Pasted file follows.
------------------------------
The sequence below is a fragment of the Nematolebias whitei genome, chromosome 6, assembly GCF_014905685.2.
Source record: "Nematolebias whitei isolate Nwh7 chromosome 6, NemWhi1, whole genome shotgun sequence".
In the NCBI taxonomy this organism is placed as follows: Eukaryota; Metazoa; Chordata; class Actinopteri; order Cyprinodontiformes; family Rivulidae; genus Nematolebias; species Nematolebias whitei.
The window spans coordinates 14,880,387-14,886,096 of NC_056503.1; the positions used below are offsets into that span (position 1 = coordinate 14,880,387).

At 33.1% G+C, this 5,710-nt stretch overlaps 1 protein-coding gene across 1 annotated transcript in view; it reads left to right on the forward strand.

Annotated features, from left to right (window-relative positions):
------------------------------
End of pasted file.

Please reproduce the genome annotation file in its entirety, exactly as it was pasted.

The sequence below is a fragment of the Nematolebias whitei genome, chromosome 6, assembly GCF_014905685.2.
Source record: "Nematolebias whitei isolate Nwh7 chromosome 6, NemWhi1, whole genome shotgun sequence".
In the NCBI taxonomy this organism is placed as follows: Eukaryota; Metazoa; Chordata; class Actinopteri; order Cyprinodontiformes; family Rivulidae; genus Nematolebias; species Nematolebias whitei.
The window spans coordinates 14,880,387-14,886,096 of NC_056503.1; the positions used below are offsets into that span (position 1 = coordinate 14,880,387).

At 33.1% G+C, this 5,710-nt stretch overlaps 1 protein-coding gene across 1 annotated transcript in view; it reads left to right on the forward strand.

Annotated features, from left to right (window-relative positions):